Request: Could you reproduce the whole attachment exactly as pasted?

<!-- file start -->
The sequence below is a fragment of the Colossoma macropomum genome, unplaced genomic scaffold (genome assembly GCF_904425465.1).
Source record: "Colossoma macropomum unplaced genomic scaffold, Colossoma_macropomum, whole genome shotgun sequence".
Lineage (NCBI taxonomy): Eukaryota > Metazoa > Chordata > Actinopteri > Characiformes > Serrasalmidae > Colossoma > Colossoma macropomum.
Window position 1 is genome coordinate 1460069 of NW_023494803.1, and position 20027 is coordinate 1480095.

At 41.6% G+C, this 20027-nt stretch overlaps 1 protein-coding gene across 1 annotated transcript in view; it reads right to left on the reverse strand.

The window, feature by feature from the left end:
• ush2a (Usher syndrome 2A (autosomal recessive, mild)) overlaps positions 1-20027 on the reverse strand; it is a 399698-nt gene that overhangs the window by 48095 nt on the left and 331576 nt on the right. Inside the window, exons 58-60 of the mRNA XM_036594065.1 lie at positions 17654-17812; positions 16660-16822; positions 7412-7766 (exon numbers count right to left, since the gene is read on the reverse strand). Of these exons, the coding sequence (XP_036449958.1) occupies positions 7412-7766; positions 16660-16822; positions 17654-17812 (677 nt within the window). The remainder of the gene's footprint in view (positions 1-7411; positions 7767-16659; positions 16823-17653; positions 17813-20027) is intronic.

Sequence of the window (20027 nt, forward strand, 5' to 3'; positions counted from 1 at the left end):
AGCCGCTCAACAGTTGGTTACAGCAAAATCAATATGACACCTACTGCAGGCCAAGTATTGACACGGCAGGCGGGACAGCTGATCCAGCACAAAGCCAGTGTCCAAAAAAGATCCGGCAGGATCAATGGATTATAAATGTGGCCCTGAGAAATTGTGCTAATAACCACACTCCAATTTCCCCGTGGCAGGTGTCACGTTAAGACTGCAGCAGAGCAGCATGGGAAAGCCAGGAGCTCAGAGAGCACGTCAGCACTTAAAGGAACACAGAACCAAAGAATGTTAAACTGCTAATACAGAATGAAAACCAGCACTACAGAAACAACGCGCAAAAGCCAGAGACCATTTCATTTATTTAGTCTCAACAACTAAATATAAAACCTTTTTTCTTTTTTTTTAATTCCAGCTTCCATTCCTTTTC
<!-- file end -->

The sequence below is a fragment of the Colossoma macropomum genome, unplaced genomic scaffold (genome assembly GCF_904425465.1).
Source record: "Colossoma macropomum unplaced genomic scaffold, Colossoma_macropomum, whole genome shotgun sequence".
Lineage (NCBI taxonomy): Eukaryota > Metazoa > Chordata > Actinopteri > Characiformes > Serrasalmidae > Colossoma > Colossoma macropomum.
Window position 1 is genome coordinate 1460069 of NW_023494803.1, and position 20027 is coordinate 1480095.

At 41.6% G+C, this 20027-nt stretch overlaps 1 protein-coding gene across 1 annotated transcript in view; it reads right to left on the reverse strand.

The window, feature by feature from the left end:
• ush2a (Usher syndrome 2A (autosomal recessive, mild)) overlaps positions 1-20027 on the reverse strand; it is a 399698-nt gene that overhangs the window by 48095 nt on the left and 331576 nt on the right. Inside the window, exons 58-60 of the mRNA XM_036594065.1 lie at positions 17654-17812; positions 16660-16822; positions 7412-7766 (exon numbers count right to left, since the gene is read on the reverse strand). Of these exons, the coding sequence (XP_036449958.1) occupies positions 7412-7766; positions 16660-16822; positions 17654-17812 (677 nt within the window). The remainder of the gene's footprint in view (positions 1-7411; positions 7767-16659; positions 16823-17653; positions 17813-20027) is intronic.

Sequence of the window (20027 nt, forward strand, 5' to 3'; positions counted from 1 at the left end):
AGCCGCTCAACAGTTGGTTACAGCAAAATCAATATGACACCTACTGCAGGCCAAGTATTGACACGGCAGGCGGGACAGCTGATCCAGCACAAAGCCAGTGTCCAAAAAAGATCCGGCAGGATCAATGGATTATAAATGTGGCCCTGAGAAATTGTGCTAATAACCACACTCCAATTTCCCCGTGGCAGGTGTCACGTTAAGACTGCAGCAGAGCAGCATGGGAAAGCCAGGAGCTCAGAGAGCACGTCAGCACTTAAAGGAACACAGAACCAAAGAATGTTAAACTGCTAATACAGAATGAAAACCAGCACTACAGAAACAACGCGCAAAAGCCAGAGACCATTTCATTTATTTAGTCTCAACAACTAAATATAAAACCTTTTTTCTTTTTTTTTAATTCCAGCTTCCATTCCTTTTC